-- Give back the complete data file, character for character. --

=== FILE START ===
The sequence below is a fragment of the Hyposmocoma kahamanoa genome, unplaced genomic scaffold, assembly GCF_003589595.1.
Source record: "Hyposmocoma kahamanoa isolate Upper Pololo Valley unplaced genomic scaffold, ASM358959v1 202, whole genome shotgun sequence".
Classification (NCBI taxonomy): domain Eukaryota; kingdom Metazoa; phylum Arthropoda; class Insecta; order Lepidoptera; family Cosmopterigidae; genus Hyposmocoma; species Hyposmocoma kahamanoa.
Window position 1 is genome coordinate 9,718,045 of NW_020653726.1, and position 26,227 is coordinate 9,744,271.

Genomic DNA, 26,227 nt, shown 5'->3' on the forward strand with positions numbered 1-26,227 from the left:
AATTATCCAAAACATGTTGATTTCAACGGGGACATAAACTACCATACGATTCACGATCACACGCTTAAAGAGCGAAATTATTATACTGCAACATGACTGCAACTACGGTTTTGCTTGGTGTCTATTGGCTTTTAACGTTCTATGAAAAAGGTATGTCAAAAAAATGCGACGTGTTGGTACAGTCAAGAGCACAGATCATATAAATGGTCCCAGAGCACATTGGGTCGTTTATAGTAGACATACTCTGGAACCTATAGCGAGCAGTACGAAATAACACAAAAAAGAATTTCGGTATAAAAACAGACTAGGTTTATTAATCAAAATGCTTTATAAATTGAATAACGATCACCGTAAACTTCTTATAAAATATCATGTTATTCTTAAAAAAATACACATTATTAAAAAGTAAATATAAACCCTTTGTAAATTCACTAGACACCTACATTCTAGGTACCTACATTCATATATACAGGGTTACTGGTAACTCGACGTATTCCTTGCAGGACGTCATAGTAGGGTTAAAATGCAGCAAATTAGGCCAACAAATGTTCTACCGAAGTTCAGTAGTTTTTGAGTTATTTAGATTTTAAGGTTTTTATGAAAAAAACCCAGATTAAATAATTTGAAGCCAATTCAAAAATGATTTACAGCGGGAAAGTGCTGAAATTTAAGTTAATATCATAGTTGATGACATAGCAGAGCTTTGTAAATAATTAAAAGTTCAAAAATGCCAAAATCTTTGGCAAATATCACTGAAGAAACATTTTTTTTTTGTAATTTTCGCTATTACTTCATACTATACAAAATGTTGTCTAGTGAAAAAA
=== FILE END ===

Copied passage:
The sequence below is a fragment of the Hyposmocoma kahamanoa genome, unplaced genomic scaffold, assembly GCF_003589595.1.
Source record: "Hyposmocoma kahamanoa isolate Upper Pololo Valley unplaced genomic scaffold, ASM358959v1 202, whole genome shotgun sequence".
Classification (NCBI taxonomy): domain Eukaryota; kingdom Metazoa; phylum Arthropoda; class Insecta; order Lepidoptera; family Cosmopterigidae; genus Hyposmocoma; species Hyposmocoma kahamanoa.
Window position 1 is genome coordinate 9,718,045 of NW_020653726.1, and position 26,227 is coordinate 9,744,271.

Genomic DNA, 26,227 nt, shown 5'->3' on the forward strand with positions numbered 1-26,227 from the left:
AATTATCCAAAACATGTTGATTTCAACGGGGACATAAACTACCATACGATTCACGATCACACGCTTAAAGAGCGAAATTATTATACTGCAACATGACTGCAACTACGGTTTTGCTTGGTGTCTATTGGCTTTTAACGTTCTATGAAAAAGGTATGTCAAAAAAATGCGACGTGTTGGTACAGTCAAGAGCACAGATCATATAAATGGTCCCAGAGCACATTGGGTCGTTTATAGTAGACATACTCTGGAACCTATAGCGAGCAGTACGAAATAACACAAAAAAGAATTTCGGTATAAAAACAGACTAGGTTTATTAATCAAAATGCTTTATAAATTGAATAACGATCACCGTAAACTTCTTATAAAATATCATGTTATTCTTAAAAAAATACACATTATTAAAAAGTAAATATAAACCCTTTGTAAATTCACTAGACACCTACATTCTAGGTACCTACATTCATATATACAGGGTTACTGGTAACTCGACGTATTCCTTGCAGGACGTCATAGTAGGGTTAAAATGCAGCAAATTAGGCCAACAAATGTTCTACCGAAGTTCAGTAGTTTTTGAGTTATTTAGATTTTAAGGTTTTTATGAAAAAAACCCAGATTAAATAATTTGAAGCCAATTCAAAAATGATTTACAGCGGGAAAGTGCTGAAATTTAAGTTAATATCATAGTTGATGACATAGCAGAGCTTTGTAAATAATTAAAAGTTCAAAAATGCCAAAATCTTTGGCAAATATCACTGAAGAAACATTTTTTTTTTGTAATTTTCGCTATTACTTCATACTATACAAAATGTTGTCTAGTGAAAAAA